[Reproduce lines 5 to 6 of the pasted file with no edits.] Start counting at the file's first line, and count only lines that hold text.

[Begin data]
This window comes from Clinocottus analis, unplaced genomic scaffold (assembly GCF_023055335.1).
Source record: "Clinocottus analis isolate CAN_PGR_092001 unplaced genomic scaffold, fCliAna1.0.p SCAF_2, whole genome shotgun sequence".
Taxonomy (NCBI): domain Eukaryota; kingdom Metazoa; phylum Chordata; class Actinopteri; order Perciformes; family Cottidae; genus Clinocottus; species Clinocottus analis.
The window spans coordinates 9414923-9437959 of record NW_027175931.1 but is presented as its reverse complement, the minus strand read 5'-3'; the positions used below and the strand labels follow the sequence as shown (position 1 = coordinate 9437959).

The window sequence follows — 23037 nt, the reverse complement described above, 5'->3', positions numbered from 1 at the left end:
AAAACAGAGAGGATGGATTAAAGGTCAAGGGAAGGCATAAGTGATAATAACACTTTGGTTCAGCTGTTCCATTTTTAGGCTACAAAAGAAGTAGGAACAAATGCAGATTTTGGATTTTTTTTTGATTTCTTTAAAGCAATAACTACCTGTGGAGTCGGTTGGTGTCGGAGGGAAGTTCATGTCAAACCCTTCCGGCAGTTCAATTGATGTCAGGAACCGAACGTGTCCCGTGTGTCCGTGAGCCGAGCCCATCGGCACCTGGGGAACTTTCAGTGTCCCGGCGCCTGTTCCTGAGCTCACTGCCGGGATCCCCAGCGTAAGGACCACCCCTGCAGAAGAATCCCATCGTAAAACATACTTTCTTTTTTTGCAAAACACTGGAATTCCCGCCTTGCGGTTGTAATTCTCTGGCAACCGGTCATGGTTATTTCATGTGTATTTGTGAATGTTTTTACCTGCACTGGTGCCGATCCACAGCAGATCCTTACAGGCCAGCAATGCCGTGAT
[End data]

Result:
The window sequence follows — 23037 nt, the reverse complement described above, 5'->3', positions numbered from 1 at the left end:
AAAACAGAGAGGATGGATTAAAGGTCAAGGGAAGGCATAAGTGATAATAACACTTTGGTTCAGCTGTTCCATTTTTAGGCTACAAAAGAAGTAGGAACAAATGCAGATTTTGGATTTTTTTTTGATTTCTTTAAAGCAATAACTACCTGTGGAGTCGGTTGGTGTCGGAGGGAAGTTCATGTCAAACCCTTCCGGCAGTTCAATTGATGTCAGGAACCGAACGTGTCCCGTGTGTCCGTGAGCCGAGCCCATCGGCACCTGGGGAACTTTCAGTGTCCCGGCGCCTGTTCCTGAGCTCACTGCCGGGATCCCCAGCGTAAGGACCACCCCTGCAGAAGAATCCCATCGTAAAACATACTTTCTTTTTTTGCAAAACACTGGAATTCCCGCCTTGCGGTTGTAATTCTCTGGCAACCGGTCATGGTTATTTCATGTGTATTTGTGAATGTTTTTACCTGCACTGGTGCCGATCCACAGCAGATCCTTACAGGCCAGCAATGCCGTGAT